Hello, Molly.

For someone like me - a type A, control freak - this was all a bit humbling. Rolling with the punches was never my strong suit. I have learned that the best way to approach my life is to simply stand still and hold my arms out.

And just wait - for whatever gets thrown my way.

I'm ready.

Thursday, May 26, 2011

I am.

One night, a couple of years ago, it was that time of night most parents dread. The hours between dinner and bedtime when you are trying to wrangle tired children into the bath and settle them down in the hope that they will eventually fall asleep and give you a breather. My son was nearly 4 at the time. His autism was pretty severe then. In fact, at 4 he was only just beginning to speak to us. He was mostly silent until age 3. From 3 to 4 he spoke in a combination of cave-man speak and lines from TV shows. At 4, small sentences were starting to come and we would get the occasional glimpse into his amazing mind. However.. communication was very slow to come. His mounting frustration over the inability to understand and be understood resulted in behaviors, episodes, meltdowns that were so awful I can barely speak of them.

After one especially harrowing meltdown - I sat on one end of couch in silence. My husband sat on the other end. Our son sat between us, seemingly oblivious to my tears and totally engrossed in the task of spinning the wheels on his toy car.

I looked at my husband and very quietly said "I hate autism".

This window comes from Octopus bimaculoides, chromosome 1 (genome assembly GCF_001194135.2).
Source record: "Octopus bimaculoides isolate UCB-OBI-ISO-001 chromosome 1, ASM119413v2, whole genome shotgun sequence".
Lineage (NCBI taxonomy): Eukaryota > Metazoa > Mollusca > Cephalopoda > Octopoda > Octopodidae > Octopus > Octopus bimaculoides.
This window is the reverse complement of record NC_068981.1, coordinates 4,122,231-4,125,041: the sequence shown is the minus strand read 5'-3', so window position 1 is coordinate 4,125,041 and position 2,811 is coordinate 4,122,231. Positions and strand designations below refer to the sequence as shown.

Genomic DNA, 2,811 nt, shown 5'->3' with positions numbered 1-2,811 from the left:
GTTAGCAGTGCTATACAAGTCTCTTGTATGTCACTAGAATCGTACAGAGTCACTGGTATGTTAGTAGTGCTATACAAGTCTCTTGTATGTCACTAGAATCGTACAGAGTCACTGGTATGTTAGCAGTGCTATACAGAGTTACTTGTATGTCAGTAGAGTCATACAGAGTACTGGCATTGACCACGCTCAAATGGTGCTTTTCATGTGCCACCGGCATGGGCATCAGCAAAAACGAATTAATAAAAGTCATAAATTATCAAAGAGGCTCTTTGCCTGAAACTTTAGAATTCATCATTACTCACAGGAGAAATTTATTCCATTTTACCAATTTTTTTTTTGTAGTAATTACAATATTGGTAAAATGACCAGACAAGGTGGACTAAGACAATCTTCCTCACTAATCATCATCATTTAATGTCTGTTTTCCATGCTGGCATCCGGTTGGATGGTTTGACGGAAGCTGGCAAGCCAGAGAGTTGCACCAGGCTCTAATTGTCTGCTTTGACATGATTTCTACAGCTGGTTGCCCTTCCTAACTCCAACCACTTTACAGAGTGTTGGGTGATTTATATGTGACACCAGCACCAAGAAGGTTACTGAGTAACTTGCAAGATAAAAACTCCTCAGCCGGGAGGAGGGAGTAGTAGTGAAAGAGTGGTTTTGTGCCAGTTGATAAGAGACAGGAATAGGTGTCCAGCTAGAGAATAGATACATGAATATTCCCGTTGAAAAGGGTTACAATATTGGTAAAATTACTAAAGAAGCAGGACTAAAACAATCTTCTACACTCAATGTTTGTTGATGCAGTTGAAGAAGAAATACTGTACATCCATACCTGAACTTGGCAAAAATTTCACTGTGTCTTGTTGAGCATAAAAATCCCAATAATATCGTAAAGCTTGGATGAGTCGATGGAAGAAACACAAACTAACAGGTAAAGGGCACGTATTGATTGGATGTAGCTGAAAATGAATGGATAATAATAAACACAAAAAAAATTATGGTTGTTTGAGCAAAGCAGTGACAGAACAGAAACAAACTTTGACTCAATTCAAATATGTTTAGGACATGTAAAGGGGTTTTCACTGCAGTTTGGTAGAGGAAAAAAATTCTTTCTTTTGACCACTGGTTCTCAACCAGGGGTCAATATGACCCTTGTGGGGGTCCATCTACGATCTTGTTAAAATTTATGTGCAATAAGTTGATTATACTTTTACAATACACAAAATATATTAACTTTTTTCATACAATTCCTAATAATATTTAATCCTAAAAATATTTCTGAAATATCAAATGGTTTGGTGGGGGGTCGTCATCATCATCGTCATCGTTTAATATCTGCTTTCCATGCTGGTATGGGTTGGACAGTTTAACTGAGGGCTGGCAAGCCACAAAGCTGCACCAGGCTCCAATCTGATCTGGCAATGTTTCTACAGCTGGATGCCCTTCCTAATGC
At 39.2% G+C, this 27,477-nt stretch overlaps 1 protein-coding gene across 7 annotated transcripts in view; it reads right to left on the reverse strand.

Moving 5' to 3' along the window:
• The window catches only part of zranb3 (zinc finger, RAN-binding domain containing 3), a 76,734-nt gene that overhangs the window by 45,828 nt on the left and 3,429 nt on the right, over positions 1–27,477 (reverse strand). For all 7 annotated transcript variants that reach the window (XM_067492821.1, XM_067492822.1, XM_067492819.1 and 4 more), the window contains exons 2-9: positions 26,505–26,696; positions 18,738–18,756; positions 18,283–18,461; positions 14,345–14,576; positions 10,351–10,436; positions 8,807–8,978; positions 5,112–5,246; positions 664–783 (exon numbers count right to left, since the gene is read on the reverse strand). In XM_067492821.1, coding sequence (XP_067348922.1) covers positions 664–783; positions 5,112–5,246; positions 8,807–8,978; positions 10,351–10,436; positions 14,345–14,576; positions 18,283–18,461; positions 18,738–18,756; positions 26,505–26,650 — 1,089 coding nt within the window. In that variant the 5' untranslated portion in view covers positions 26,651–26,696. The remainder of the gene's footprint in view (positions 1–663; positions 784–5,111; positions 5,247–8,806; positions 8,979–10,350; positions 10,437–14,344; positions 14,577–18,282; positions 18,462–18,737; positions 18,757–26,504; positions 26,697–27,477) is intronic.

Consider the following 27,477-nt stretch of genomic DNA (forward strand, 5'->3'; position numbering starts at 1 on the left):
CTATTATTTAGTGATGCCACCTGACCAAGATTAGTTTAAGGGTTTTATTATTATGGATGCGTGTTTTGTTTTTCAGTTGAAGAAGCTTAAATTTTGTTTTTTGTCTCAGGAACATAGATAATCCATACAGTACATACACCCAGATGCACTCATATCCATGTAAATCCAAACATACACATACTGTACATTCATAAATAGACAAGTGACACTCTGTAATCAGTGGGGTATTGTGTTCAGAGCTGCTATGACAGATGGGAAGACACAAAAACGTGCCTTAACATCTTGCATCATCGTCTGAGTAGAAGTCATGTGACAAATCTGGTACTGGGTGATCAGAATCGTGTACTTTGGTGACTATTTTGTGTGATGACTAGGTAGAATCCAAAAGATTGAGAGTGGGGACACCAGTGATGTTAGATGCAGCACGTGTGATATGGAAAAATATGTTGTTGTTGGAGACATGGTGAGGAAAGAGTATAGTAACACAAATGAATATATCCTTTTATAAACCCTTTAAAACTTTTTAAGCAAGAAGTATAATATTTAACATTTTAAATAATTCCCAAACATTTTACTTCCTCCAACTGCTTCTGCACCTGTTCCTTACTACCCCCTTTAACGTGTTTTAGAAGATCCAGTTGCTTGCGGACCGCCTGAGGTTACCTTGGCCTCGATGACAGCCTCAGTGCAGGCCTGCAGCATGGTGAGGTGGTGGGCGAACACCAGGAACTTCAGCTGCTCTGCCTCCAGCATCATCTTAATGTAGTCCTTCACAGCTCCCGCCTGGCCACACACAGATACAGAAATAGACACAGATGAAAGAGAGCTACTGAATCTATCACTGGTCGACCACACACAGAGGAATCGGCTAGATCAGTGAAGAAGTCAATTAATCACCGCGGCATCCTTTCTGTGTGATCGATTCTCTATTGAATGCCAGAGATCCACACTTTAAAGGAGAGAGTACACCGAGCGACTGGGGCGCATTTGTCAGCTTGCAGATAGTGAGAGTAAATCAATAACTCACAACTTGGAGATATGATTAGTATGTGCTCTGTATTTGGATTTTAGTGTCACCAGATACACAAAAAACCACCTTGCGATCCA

My son, without looking up, said "I am autism".

I'll let that sink in for a moment.

I mean, this kid had barely spoken an original thought to me in his life. His main reason to speak at all was to get his needs met "Milk" "Cookie" "Read book" "Go out". And now, he drops this bomb on me.

And I won't lie. It made me feel like crap. As if I didn't already feel like the worst mother in the world... this really put me over the edge.

But it needed to be said. With those three words, I realized that I can't compartmentalize my son. I can't hate the autism but love the child. He is the sum of his parts. I mean, how would I feel if someone said "I hate women...but you're ok"?

I had to learn to love ALL of him. I don't mean tolerate, I mean love. And some days autism is not very loveable.

His words resonated with me long after that day on the couch.

I think I am not alone when I confess that I am a very harsh critic when the subject matter is me. For years, I could see the best in everyone else, but when it came to myself I saw everything I didn't like. I was too fat, too short, too pale. I laughed too loud, made jokes at inappropriate times, tried too hard to be the center of attention. I wasn't athletic enough, brave enough, coordinated enough.

But after having my children... and especially after John's poignant declaration on the couch... I decided I will no longer hate parts of me. Because I can't hate parts of me, and still claim to like myself.